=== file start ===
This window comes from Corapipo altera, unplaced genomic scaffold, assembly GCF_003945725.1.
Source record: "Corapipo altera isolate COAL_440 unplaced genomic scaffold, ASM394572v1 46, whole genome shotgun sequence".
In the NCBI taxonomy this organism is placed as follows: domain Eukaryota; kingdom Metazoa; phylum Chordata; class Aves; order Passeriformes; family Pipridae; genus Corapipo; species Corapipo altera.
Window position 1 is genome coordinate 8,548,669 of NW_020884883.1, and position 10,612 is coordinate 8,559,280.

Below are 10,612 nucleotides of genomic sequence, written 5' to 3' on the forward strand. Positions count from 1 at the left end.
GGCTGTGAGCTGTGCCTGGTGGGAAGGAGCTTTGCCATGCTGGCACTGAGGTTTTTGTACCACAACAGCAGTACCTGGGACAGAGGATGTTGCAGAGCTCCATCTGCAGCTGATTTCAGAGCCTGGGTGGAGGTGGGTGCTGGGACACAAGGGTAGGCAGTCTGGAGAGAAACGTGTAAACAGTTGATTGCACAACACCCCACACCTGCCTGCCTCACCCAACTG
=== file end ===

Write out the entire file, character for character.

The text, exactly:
This window comes from Corapipo altera, unplaced genomic scaffold, assembly GCF_003945725.1.
Source record: "Corapipo altera isolate COAL_440 unplaced genomic scaffold, ASM394572v1 46, whole genome shotgun sequence".
In the NCBI taxonomy this organism is placed as follows: domain Eukaryota; kingdom Metazoa; phylum Chordata; class Aves; order Passeriformes; family Pipridae; genus Corapipo; species Corapipo altera.
Window position 1 is genome coordinate 8,548,669 of NW_020884883.1, and position 10,612 is coordinate 8,559,280.

Below are 10,612 nucleotides of genomic sequence, written 5' to 3' on the forward strand. Positions count from 1 at the left end.
GGCTGTGAGCTGTGCCTGGTGGGAAGGAGCTTTGCCATGCTGGCACTGAGGTTTTTGTACCACAACAGCAGTACCTGGGACAGAGGATGTTGCAGAGCTCCATCTGCAGCTGATTTCAGAGCCTGGGTGGAGGTGGGTGCTGGGACACAAGGGTAGGCAGTCTGGAGAGAAACGTGTAAACAGTTGATTGCACAACACCCCACACCTGCCTGCCTCACCCAACTG